91. In Al-Skeini, cited above, the Court found that the applicants’ relatives fell within United Kingdom jurisdiction because during the period 1 May 2003-28 June 2004 the United Kingdom had assumed authority for the maintenance of security in South East Iraq and the relatives were killed in the course of security operations carried out by United Kingdom troops pursuant to that assumption of authority (Al-Skeini §§ 143-150). In the light of this finding, it was unnecessary to determine whether jurisdiction also arose on the ground that the United Kingdom was in effective military control of South East Iraq during that period. However, the statement of facts in Al-Skeini included material which tended to demonstrate that the United Kingdom was far from being in effective control of the south-eastern area which it occupied, and this was also the finding of the Court of Appeal, which heard evidence on this question in the domestic Al-Skeini proceedings (see Al-Skeini, cited above, §§ 20-23 and § 80). The present case concerns an earlier period, before the United Kingdom and its coalition partners had declared that the active hostilities phase of the conflict had ended and that they were in occupation, and before the United Kingdom had assumed responsibility for the maintenance of security in the South East of the country (see Al-Skeini, cited above, §§ 10-11). However, as in Al-Skeini, the Court does not find it necessary to decide whether the United Kingdom was in effective control of the area during the relevant period, because it finds that the United Kingdom exercised jurisdiction over Tarek Hassan on another ground.

  92. Following his capture by British troops early in the morning of 23 April 2003, until he was admitted to Camp Bucca later that afternoon, Tarek Hassan was within the physical power and control of the United Kingdom soldiers and therefore fell within United Kingdom jurisdiction under the principles outlined in paragraph 136 of Al-Skeini, set out above. The Government, in their observations, acknowledged that where State agents operating extra-territorially take an individual into custody, this is a ground of extra-territorial jurisdiction which has been recognised by the Court. However, they submitted that this basis of jurisdiction should not apply in the active hostilities phase of an international armed conflict, where the agents of the Contracting State are operating in territory of which they are not the occupying power, and where the conduct of the State will instead be subject to the requirements of international humanitarian law.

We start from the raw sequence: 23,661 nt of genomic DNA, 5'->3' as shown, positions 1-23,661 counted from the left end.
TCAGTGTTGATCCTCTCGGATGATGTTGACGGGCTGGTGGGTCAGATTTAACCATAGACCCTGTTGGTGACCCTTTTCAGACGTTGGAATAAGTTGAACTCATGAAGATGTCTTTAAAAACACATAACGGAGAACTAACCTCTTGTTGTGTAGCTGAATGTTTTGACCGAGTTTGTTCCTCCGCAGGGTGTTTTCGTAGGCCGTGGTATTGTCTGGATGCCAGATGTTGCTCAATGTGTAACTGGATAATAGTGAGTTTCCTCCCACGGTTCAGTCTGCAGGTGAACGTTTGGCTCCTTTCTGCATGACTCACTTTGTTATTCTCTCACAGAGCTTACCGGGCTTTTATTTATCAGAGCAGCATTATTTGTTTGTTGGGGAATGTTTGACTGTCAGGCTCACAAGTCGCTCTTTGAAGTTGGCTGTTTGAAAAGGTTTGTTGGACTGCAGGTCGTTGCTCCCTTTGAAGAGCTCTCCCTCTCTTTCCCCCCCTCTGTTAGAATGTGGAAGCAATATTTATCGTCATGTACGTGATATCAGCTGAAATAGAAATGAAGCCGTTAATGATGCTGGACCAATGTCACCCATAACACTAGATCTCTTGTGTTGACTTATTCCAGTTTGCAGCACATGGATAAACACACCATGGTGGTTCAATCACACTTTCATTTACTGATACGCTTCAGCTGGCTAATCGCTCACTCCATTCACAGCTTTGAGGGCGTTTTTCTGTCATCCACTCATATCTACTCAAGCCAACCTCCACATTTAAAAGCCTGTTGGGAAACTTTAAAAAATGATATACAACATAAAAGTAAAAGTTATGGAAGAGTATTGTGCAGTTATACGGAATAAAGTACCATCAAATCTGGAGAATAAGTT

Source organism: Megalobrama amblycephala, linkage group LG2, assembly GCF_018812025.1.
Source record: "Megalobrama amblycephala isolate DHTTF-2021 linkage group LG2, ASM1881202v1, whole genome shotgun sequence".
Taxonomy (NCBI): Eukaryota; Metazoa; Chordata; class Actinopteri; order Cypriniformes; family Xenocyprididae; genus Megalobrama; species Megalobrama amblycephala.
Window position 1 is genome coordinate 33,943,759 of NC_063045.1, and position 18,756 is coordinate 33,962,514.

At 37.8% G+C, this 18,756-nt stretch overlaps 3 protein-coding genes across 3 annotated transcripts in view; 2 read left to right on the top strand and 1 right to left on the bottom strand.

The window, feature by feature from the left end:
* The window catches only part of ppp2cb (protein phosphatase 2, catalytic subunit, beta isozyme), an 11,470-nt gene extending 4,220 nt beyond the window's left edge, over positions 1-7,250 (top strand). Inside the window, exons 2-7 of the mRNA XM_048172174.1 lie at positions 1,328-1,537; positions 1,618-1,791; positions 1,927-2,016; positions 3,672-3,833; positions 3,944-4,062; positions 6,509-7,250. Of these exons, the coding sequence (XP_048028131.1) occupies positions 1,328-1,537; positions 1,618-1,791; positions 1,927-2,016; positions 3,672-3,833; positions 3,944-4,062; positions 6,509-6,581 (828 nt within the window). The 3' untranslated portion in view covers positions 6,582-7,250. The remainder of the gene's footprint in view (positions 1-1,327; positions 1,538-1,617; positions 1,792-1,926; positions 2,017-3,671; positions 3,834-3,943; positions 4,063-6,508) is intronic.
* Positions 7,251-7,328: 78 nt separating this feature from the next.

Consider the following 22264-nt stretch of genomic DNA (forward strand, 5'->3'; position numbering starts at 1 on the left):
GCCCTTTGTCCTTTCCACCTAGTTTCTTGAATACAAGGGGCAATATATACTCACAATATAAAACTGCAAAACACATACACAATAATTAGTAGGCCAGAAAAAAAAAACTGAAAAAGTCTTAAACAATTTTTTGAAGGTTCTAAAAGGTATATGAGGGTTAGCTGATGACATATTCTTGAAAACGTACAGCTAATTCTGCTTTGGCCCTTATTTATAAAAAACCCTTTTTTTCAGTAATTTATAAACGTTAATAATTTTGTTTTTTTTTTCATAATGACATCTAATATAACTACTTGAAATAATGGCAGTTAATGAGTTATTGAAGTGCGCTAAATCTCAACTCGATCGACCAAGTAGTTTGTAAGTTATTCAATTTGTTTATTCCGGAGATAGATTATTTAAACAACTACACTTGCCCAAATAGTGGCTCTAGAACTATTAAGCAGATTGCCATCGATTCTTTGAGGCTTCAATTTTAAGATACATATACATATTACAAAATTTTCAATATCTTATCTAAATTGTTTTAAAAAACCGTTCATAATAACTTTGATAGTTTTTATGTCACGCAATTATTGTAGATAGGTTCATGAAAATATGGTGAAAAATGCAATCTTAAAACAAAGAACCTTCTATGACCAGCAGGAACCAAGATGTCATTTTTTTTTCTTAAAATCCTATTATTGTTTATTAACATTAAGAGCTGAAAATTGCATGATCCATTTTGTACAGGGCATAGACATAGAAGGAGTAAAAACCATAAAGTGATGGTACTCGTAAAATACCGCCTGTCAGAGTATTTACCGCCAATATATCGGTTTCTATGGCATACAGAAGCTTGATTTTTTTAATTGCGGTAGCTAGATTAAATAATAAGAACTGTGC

93. The Court is not persuaded by this argument. Al-Skeini was also concerned with a period when international humanitarian law was applicable, namely the period when the United Kingdom and its coalition partners were in occupation of Iraq. Nonetheless, in that case the Court found that the United Kingdom exercised jurisdiction under Article 1 of the Convention over the applicants’ relatives. Moreover, to accept the Government’s argument on this point would be inconsistent with the case-law of the International Court of Justice, which has held that international human rights law and international humanitarian law may apply concurrently (see paragraphs 35-37 above). As the Court has observed on many occasions, the Convention cannot be interpreted in a vacuum and should so far as possible be interpreted in harmony with other rules of international law of which it forms part (see, for example, Al-Adsani v the United Kingdom [GC], no. 35763/97, § 55, ECHR 2001-XI). This applies equally to Article 1 as to the other articles of the Convention.

  94. With regard to the period after Tarek Hassan entered Camp Bucca, the Government raise an alternative ground for excluding jurisdiction, namely that his admission to the Camp involved a transfer of custody from the United Kingdom to the United States. However, notwithstanding the Government’s textual arguments based on the terms of the MOA and on Article 12 of the Third Geneva Convention (see paragraphs 16, 33 and 72 above), the Court is of the view that, having regard to the arrangements operating at Camp Bucca, during this period Tarek Hassan continued to fall under the authority and control of United Kingdom forces. He was admitted to the Camp as a United Kingdom prisoner. Shortly after his admission, he was taken to the JFIT compound, which was entirely controlled by United Kingdom forces (see paragraph 15 above). In accordance with the MOA which set out the various responsibilities of the United Kingdom and the United States in relation to individuals detained at the Camp, the United Kingdom had responsibility for the classification of United Kingdom detainees under the Third and Fourth Geneva Conventions and for deciding whether they should be released (see paragraph 16 above). This is what happened following Tarek Hassan’s interrogation at the JFIT compound, when the United Kingdom authorities decided that he was a civilian who did not pose a threat to security and ordered that he should be released as soon as practicable. While it is true that certain operational aspects relating to Tarek Hassan’s detention at Camp Bucca were transferred to United States forces, in particular the tasks of escorting him to and from the JFIT compound and guarding him elsewhere in the Camp, the United Kingdom retained authority and control over all aspects of the detention relevant to the applicant’s complaints under Article 5.

  95. Finally, the Court notes the Government’s argument that once Tarek Hassan had been cleared for release and taken to the civilian holding area, he was no longer a detainee and therefore fell outside United Kingdom jurisdiction. In the Court’s view, however, it appears clear that Tarek Hassan remained in the custody of armed military personnel and under the authority and control of the United Kingdom until the moment he was let off the bus that took him from the Camp.